Tough Luck at the Oscars
There are a handful of actors who will publicly profess their disdain for the Academy Awards, because they don’t think that artists should be pitted against each other for fame and glory. Those actors would be in the minority, as most would love nothing more than to win the iconic gold statue. A few very worthy actors seemed to have had an Oscar in the bag but ultimately lost to someone else despite the fact that the losing actor’s performance may have been better.
There is no argument that Gregory Peck’s performance in “To Kill a Mockingbird” in 1962 was worthy of an Oscar, but it came at the expense of the legendary Peter O’Toole. That same year, he was nominated for “Lawrence of Arabia” in the same category in a performance that many hailed as the best in cinematic history. It was O’Toole’s first of eight nominations, but this first loss is the hardest for many of his fans to swallow. Perhaps because they saw the error of their ways, Academy members gave him an honorary Oscar in 2003, although it is not quite the same as being able to win your category against worthy competition, something that could still happen as the octogenarian is still making movies.
Albert Finney is one of the fortunate Hollywood actors who has enjoyed a long, storied career in movies. He was rewarded for his talent with a total of five nominations, though he has not won any. Fans have argued that a few of his losses have been questionable, if not downright outrageous. The most egregious example is in 1974, when he turned in a masterful performance as Hercule Poirot in “Murder on the Orient Express.” He lost to Art Carney for “Harry and Tonto” in what is still viewed as one of the worst Oscar transgressions in history.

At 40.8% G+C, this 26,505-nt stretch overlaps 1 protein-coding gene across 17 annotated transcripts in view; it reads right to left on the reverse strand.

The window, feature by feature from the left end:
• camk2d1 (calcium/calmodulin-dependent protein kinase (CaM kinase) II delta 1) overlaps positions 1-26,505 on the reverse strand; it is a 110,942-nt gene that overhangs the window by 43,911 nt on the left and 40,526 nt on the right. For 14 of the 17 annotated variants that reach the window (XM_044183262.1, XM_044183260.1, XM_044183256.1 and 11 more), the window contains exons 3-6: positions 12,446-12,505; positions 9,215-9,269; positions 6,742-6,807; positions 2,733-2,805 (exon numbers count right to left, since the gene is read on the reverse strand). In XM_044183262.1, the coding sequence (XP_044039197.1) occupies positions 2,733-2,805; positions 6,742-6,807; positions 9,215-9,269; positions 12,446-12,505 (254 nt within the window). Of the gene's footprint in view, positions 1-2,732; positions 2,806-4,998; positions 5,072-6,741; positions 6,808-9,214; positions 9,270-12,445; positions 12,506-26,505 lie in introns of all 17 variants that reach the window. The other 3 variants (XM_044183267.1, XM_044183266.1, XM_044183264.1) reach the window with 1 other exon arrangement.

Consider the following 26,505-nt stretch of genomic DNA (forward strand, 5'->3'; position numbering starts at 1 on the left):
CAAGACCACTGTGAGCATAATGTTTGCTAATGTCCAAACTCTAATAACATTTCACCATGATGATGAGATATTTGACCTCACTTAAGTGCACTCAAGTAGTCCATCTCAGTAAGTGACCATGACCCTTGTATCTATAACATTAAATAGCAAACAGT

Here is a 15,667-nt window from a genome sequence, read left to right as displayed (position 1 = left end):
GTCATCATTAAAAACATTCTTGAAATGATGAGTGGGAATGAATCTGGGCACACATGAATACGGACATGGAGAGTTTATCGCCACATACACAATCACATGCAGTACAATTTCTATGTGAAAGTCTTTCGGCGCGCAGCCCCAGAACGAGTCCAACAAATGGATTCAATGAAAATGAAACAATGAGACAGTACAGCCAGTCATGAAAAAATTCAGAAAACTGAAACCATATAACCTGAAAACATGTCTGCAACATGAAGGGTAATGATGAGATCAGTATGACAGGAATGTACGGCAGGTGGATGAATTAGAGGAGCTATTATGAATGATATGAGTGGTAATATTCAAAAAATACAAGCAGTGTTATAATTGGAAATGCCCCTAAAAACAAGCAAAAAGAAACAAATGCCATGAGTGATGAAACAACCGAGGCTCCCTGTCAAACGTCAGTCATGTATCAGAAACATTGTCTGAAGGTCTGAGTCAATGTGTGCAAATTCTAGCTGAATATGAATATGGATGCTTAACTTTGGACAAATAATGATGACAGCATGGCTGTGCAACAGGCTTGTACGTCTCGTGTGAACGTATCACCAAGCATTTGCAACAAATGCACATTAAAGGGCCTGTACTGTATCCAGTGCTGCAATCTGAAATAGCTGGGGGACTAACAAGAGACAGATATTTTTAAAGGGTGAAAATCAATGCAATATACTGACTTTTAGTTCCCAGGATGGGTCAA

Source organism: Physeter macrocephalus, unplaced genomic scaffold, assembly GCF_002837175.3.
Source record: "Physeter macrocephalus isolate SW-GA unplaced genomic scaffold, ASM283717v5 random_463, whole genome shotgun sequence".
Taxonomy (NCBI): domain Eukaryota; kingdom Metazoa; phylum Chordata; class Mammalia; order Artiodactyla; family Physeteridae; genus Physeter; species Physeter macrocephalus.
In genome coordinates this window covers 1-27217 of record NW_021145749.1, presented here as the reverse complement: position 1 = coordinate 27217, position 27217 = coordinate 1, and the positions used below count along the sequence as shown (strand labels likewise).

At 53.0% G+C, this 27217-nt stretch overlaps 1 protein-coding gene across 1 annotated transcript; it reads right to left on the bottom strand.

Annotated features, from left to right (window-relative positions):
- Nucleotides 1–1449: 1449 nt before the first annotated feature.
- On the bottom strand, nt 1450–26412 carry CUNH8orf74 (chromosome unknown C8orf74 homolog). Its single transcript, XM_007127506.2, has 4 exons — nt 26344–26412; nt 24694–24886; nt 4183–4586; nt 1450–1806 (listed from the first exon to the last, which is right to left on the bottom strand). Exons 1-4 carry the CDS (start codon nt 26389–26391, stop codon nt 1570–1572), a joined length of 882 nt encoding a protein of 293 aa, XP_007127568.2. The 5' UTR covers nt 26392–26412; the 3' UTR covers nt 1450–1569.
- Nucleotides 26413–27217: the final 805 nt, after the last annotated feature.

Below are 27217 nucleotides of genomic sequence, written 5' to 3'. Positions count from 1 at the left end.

Leonardo DiCaprio is almost as well known for his habitual dating of models as for his acting. This is unfortunate, because he has consistently turned in solid if not stellar performances throughout his career, which has earned him three nominations. He lost to Tommy Lee Jones for in 1993, for what is arguably his most nuanced performance, that of Arnie Grape in “What’s Eating Gilbert Grape.” Thankfully, the actor carefully picks out his roles and is still young, so he has plenty of time to try and win before he retires.
Like DiCaprio, Edward Norton still has a long and hopefully fruitful career ahead of him in film. If he continues to turn in performances like his first major one in “Primal Fear,” chances are he will finally win an Oscar. So far, the Academy Award has eluded him for his two nominations, one of which was for “Primal Fear,” which turned him into a movie star. The other was for reformed skinhead Derek Vinyard in the powerful “American History X.” That year, he was pitted against Roberto Benigni, who was nominated for “Life is Good.” Though Begnigni turned in a great performance, his award was seen as rewarding him for a lifetime of great cinematic achievement rather than for the one performance. This left Norton in the lurch, even though many thought he would win.